Russian outcry over plan to destroy smuggled Western foods
Russians hit out Wednesday against government plans to destroy hundreds of tonnes of Western food smuggled into the crisis-hit country despite a ban on produce from fruit and vegetable staples to gourmet French cheese.
Authorities are set to start incinerating the contraband products on Thursday after President Vladimir Putin ordered the destruction of goods that are blacklisted by Moscow in retaliation for Western sanctions over Ukraine.
The controversial move has prompted criticism from politicians and activists and a rare outcry from legions of ordinary Russians, who say the produce could feed the country’s poorest.
On Wednesday more than 208,000 people signed an online petition on website Change.org calling for the foods to be given away to the needy.
“Why should we destroy food that could feed veterans, pensioners, the disabled, those with large families or those who have suffered from natural disasters?” asked the petition addressed to Putin and the government.
Russia’s economy has plunged into recession on the back of Western sanctions over Moscow’s meddling in Ukraine and a slump in oil price. Moscow slapped the embargo on Western produce, from Polish apples to Spanish ham, a year ago.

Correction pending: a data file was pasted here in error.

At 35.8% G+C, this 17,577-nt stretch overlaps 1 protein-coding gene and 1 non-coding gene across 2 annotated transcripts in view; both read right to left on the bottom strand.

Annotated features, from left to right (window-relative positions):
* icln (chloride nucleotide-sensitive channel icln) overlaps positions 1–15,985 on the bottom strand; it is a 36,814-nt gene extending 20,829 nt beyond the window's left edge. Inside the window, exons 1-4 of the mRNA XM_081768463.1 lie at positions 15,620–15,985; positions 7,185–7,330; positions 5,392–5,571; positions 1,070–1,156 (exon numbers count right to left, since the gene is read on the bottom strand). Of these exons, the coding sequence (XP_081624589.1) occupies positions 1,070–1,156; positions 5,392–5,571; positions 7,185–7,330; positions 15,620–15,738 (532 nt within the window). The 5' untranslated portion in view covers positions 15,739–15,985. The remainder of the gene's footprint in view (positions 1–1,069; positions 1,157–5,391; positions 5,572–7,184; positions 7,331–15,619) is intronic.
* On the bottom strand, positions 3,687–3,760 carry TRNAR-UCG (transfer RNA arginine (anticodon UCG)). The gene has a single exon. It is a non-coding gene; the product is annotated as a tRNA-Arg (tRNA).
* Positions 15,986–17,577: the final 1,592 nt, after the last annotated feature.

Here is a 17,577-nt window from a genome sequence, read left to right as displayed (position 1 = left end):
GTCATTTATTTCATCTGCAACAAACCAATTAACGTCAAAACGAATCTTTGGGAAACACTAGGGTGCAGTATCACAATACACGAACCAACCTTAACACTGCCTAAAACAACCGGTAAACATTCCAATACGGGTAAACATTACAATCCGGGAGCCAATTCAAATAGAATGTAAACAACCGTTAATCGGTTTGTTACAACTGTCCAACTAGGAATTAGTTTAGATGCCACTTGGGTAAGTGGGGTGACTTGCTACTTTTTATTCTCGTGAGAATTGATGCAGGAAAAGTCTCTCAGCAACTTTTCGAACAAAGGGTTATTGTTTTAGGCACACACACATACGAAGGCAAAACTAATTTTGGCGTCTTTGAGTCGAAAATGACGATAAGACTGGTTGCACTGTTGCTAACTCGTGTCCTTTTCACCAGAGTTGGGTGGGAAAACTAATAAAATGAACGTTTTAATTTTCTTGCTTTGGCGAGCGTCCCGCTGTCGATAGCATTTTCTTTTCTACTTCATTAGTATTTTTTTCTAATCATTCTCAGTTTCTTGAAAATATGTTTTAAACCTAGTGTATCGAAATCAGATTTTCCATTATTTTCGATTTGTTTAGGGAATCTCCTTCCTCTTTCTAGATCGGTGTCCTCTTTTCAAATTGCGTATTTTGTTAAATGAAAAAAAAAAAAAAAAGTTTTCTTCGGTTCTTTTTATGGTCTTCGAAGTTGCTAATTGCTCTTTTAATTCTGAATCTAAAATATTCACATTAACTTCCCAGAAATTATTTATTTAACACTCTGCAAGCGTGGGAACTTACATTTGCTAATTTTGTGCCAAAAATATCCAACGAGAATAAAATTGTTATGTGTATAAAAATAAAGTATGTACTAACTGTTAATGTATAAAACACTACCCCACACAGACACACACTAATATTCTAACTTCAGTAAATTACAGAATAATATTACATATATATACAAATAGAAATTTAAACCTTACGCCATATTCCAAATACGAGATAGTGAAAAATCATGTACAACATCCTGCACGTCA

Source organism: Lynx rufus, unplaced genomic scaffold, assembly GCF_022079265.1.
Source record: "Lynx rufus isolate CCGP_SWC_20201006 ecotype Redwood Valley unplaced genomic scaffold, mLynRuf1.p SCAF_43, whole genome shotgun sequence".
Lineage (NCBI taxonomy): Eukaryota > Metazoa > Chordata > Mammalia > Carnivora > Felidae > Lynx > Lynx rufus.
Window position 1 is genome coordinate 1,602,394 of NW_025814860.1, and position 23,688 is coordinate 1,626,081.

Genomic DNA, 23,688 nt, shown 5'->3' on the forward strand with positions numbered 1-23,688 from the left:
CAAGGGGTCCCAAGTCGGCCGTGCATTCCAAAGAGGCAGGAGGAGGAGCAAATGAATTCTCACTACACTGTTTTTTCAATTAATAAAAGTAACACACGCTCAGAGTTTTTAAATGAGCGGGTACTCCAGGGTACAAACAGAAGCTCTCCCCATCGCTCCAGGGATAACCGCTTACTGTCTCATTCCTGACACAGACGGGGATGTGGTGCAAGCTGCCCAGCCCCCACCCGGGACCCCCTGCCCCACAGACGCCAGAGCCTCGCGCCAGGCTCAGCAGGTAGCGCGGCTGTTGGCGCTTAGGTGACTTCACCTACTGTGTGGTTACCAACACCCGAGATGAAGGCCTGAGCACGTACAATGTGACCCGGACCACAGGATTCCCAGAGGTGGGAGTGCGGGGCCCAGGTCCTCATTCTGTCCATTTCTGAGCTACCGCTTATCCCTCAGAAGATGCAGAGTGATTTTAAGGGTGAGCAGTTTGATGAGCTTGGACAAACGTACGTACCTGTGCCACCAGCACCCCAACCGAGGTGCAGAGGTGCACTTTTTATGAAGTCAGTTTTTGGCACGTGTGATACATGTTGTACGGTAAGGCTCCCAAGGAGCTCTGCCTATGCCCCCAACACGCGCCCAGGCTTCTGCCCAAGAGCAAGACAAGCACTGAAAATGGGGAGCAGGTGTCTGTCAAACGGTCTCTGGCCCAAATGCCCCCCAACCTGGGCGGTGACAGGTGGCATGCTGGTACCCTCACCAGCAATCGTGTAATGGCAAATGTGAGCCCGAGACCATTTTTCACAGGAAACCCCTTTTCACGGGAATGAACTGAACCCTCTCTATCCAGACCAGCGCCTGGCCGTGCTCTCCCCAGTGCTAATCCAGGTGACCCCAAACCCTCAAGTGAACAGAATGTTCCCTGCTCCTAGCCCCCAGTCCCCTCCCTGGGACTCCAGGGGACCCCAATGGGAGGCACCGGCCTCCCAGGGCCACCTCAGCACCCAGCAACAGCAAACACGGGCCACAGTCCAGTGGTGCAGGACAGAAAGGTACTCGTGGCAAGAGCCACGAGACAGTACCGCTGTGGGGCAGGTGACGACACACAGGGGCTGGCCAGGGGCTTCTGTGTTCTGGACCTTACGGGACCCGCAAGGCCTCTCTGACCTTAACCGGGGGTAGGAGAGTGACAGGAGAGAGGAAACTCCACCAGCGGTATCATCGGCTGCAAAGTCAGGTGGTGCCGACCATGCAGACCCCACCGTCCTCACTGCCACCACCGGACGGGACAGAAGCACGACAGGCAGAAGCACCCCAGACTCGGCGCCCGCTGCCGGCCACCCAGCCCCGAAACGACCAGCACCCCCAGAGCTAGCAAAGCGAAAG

The petition argues food should be handed out to compensate for soaring food prices pushed up by the embargo.
Putin’s spokesman Dmitry Peskov questioned the value of the petition, however, telling journalists the site did not “reliably identify” signatories.
Russia’s food safety watchdog has said that it will start by destroying an estimated “couple of hundreds of tonnes” of illegal produce that has already been seized.
Among those who have publicly criticised the ruling are Communist Party leader Gennady Zyuganov, who is normally pliant towards the Kremlin but called it an “extreme measure”.
“I would give this food to Orthodox Christian communities, to children’s and orphans’ homes… and to our friends in the Donetsk and Lugansk republics (separatist regions of eastern Ukraine),” the Communist leader said in a television interview.
Television host Vladimir Solovyov, who generally supports the Kremlin line, wrote on Twitter: “I don’t understand how a country that lived through the horrible hunger of the war and terrible years after the Revolution can destroy food.”
Yevgeny Bobrov, a member of the Kremlin rights council, an advisory body, called the proposal to destroy food “high-handedness”, saying smuggled food should be given to the less well-off.
Those who back the destruction of food “should look at the 18 million citizens who live below the poverty line. These people need that meat,” said consumer rights advocate Alisher Zakhidov on Kommersant FM radio.